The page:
This is something Chevi understands. He’s been wearing makeup and has felt comfortable with his sexuality for a long time. “I came out about my sexuality at a very young age — early teens.” he says. Luckily, up until July 19th, he had experienced little homophobia. “Thank goodness that I had a very accepting family and a strong mother. My mother has always given unconditional love to me and her family. Because of her love for me, I was able to be myself and have grown up comfortable with my sexuality. I don’t have any issues with who I am as an openly gay man. I feel that sometimes it’s others who are caught off guard with how comfortable I am with myself in all situations.”
But post-attack, he wondered if he should wipe off the makeup for good. As a professional makeup artist working freelance and also for Yves St. Laurent and Giorgio Armani, Chevi tells me that makeup has always been a huge passion of his. But it’s dangerous to be different — and a man openly passionate about makeup is certainly different. We were all horrified when we heard about the attack on a lesbian woman in Nebraska, and closer to home for me, there was the violent assault on Shannon Barry in Edmonton. To add gender non-conformity to an identity as a sexual minority can create a dangerous mix. A 2011 report found that gender non-conforming youth are the most vulnerable when it comes to violence and bullying. Comments such as Ablow’s only add fuel to the dangerous fire that is the all-too prevalent bullying and attacking of queer and gender non-conforming individuals. Despite the danger, Chevi decided that the prejudices of others shouldn’t stop him from being himself. He says, “I have come to the conclusion that yes, this was a terrible hate crime and attack, but I will not let it change who I am. I will continue to wear makeup and live a fabulous gay life.”
For Chevi Rabbit, it’s not enough to be himself. Since the attack, he has become quite the activist, speaking out to the media about what happened to him while actively organizing a NOH8 March and Rally that will take place in Edmonton this Thursday, August 2nd. “There needs to be some tolerance.” he tells me. “Certain demographics of people need to be educated on the differences that exist in our society, and that those differences are okay and should be embraced. It’s okay to be different and unique and feel safe being so!”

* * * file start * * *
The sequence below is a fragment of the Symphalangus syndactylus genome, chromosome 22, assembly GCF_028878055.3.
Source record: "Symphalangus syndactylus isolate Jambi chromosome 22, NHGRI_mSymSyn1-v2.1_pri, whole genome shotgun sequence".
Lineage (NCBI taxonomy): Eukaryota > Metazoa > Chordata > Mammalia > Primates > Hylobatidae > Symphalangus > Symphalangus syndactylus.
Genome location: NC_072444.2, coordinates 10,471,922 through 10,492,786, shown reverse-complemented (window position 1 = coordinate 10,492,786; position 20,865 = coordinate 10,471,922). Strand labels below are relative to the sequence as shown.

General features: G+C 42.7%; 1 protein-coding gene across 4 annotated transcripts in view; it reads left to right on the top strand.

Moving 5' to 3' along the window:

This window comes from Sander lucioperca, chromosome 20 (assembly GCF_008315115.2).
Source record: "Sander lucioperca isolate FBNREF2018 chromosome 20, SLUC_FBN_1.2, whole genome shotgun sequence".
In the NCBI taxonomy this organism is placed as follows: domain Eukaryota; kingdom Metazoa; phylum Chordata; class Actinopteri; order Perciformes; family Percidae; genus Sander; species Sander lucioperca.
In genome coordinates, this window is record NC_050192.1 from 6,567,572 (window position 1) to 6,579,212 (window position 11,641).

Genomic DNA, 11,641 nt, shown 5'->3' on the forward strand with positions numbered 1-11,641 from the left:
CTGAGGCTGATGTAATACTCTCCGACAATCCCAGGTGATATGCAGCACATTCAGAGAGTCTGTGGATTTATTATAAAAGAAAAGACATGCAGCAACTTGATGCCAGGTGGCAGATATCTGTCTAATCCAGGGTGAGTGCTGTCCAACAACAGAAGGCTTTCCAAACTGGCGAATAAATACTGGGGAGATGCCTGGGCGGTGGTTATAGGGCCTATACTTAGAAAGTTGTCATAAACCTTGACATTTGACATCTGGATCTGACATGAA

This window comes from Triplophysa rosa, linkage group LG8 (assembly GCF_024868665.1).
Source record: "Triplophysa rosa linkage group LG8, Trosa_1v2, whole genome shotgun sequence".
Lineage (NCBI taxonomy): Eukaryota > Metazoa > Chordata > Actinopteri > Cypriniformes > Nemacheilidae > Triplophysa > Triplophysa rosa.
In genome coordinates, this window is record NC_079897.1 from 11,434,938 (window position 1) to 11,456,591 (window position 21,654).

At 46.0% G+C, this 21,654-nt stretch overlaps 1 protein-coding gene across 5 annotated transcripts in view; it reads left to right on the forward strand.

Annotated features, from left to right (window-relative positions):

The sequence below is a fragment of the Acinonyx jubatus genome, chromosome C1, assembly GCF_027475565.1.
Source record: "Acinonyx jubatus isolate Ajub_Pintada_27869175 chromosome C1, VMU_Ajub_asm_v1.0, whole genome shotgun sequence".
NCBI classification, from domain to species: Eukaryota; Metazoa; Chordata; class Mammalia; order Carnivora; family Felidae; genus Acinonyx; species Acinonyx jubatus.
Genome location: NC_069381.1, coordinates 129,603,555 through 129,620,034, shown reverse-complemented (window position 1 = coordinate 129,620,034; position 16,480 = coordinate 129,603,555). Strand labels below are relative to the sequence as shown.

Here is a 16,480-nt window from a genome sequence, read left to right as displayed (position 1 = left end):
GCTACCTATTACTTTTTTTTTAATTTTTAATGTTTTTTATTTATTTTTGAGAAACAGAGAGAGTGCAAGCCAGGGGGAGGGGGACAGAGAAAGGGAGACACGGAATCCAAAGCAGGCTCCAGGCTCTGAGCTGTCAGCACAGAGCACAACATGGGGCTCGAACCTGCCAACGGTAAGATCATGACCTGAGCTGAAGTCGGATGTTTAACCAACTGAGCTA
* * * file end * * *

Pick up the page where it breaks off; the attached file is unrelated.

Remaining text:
This Thursday, August 2nd, people in Edmonton are encouraged to come to Chevi’s NOH8 rally. He asks that you wear purple, the anti-bullying colour. The march will begin on the corner of 110st and 84 ave, where the attack happened. “Then we will walk,” Chevi says, “holding the hands of someone of the same sex as you.” There will also be speeches from some pretty impressive community leaders including Michael Phair, the director of community relations at the University of Alberta and the first openly gay city counsellor; Lewis Cardinal, the Aboriginal Federal NDP candidate; and Gary Simpson from the United Church. Tony-award nominated Broadway singer Michelle Rios will also be performing.
When I first heard about what had happened to Chevi, I was both saddened and angered by the violence and homophobia in my city. It made me think of the first time I held hands with a girl: I was walking down Edmonton’s Jasper Avenue when a man muttered, “Would you look at that!” I’ll never forget how angry his eyes were, and all I could think was, “I’m just being myself in my city.” Chevi is working hard to make Edmonton a safer place for anyone who is different, anyone whose sexuality and gender presentation doesn’t fit into a neat heteronormative box. My reaction to his story has changed from feelings of rage and grief to courage and inspiration. Yes, Chevi was attacked, but people came to help him and chased his attackers away. And now on Thursday, July 19th Edmontonians will gather to let the city know that hate crimes will not be accepted. Before our interview ended, I asked Chevi if he had anything to say to anyone who is being harassed and/or feeling bad about being different.
“I hope that my story helps someone know that it’s okay to be yourself, that it is okay to be openly gay, lesbian, bisexual, or transgender. You are valued in our society. And life is worth living.”
I thanked Chevi for the interview, for sharing his story, for being brave.
Feel free to contact Chevi Rabbit for freelance work, or even just to offer a message of love and support at chevirabbit [at] gmail [dot] com. You can also visit his makeup artist’s blog. And for more information about August 2nd’s NoH8 March and Rally, please check out the event’s Facebook page.